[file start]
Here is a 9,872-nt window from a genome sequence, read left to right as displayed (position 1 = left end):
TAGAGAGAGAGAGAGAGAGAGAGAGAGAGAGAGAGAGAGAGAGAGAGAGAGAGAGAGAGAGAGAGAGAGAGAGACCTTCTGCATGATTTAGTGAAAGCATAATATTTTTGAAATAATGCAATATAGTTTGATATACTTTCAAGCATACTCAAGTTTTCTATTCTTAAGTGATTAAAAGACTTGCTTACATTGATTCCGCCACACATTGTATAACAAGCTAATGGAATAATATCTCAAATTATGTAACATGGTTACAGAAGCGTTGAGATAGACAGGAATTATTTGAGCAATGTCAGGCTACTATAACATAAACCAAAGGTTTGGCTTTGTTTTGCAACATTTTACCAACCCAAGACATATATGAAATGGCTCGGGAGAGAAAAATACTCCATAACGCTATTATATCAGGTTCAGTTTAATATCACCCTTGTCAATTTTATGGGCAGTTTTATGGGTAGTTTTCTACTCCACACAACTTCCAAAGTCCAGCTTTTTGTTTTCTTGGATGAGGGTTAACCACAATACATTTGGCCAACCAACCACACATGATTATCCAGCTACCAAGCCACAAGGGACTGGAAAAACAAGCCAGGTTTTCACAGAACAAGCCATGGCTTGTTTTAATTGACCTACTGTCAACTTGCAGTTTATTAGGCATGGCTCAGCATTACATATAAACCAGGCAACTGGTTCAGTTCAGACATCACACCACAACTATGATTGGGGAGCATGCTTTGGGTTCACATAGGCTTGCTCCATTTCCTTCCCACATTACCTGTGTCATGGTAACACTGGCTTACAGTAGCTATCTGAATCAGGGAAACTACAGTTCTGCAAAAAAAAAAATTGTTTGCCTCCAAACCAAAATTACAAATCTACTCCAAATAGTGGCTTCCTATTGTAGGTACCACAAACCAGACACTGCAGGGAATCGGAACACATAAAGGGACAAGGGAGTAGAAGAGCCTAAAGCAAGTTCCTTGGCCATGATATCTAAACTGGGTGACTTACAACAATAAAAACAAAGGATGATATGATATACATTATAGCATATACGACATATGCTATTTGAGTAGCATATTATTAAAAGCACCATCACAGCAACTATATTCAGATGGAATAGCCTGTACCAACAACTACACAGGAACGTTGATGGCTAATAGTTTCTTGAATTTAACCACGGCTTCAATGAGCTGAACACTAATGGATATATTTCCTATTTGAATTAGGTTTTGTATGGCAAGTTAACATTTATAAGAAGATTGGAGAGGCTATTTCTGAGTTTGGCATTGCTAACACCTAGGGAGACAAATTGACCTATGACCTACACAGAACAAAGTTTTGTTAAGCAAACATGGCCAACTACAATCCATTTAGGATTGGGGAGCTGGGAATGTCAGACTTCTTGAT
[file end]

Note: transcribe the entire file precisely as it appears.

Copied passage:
Here is a 9,872-nt window from a genome sequence, read left to right as displayed (position 1 = left end):
TAGAGAGAGAGAGAGAGAGAGAGAGAGAGAGAGAGAGAGAGAGAGAGAGAGAGAGAGAGAGAGAGAGAGAGAGACCTTCTGCATGATTTAGTGAAAGCATAATATTTTTGAAATAATGCAATATAGTTTGATATACTTTCAAGCATACTCAAGTTTTCTATTCTTAAGTGATTAAAAGACTTGCTTACATTGATTCCGCCACACATTGTATAACAAGCTAATGGAATAATATCTCAAATTATGTAACATGGTTACAGAAGCGTTGAGATAGACAGGAATTATTTGAGCAATGTCAGGCTACTATAACATAAACCAAAGGTTTGGCTTTGTTTTGCAACATTTTACCAACCCAAGACATATATGAAATGGCTCGGGAGAGAAAAATACTCCATAACGCTATTATATCAGGTTCAGTTTAATATCACCCTTGTCAATTTTATGGGCAGTTTTATGGGTAGTTTTCTACTCCACACAACTTCCAAAGTCCAGCTTTTTGTTTTCTTGGATGAGGGTTAACCACAATACATTTGGCCAACCAACCACACATGATTATCCAGCTACCAAGCCACAAGGGACTGGAAAAACAAGCCAGGTTTTCACAGAACAAGCCATGGCTTGTTTTAATTGACCTACTGTCAACTTGCAGTTTATTAGGCATGGCTCAGCATTACATATAAACCAGGCAACTGGTTCAGTTCAGACATCACACCACAACTATGATTGGGGAGCATGCTTTGGGTTCACATAGGCTTGCTCCATTTCCTTCCCACATTACCTGTGTCATGGTAACACTGGCTTACAGTAGCTATCTGAATCAGGGAAACTACAGTTCTGCAAAAAAAAAAATTGTTTGCCTCCAAACCAAAATTACAAATCTACTCCAAATAGTGGCTTCCTATTGTAGGTACCACAAACCAGACACTGCAGGGAATCGGAACACATAAAGGGACAAGGGAGTAGAAGAGCCTAAAGCAAGTTCCTTGGCCATGATATCTAAACTGGGTGACTTACAACAATAAAAACAAAGGATGATATGATATACATTATAGCATATACGACATATGCTATTTGAGTAGCATATTATTAAAAGCACCATCACAGCAACTATATTCAGATGGAATAGCCTGTACCAACAACTACACAGGAACGTTGATGGCTAATAGTTTCTTGAATTTAACCACGGCTTCAATGAGCTGAACACTAATGGATATATTTCCTATTTGAATTAGGTTTTGTATGGCAAGTTAACATTTATAAGAAGATTGGAGAGGCTATTTCTGAGTTTGGCATTGCTAACACCTAGGGAGACAAATTGACCTATGACCTACACAGAACAAAGTTTTGTTAAGCAAACATGGCCAACTACAATCCATTTAGGATTGGGGAGCTGGGAATGTCAGACTTCTTGAT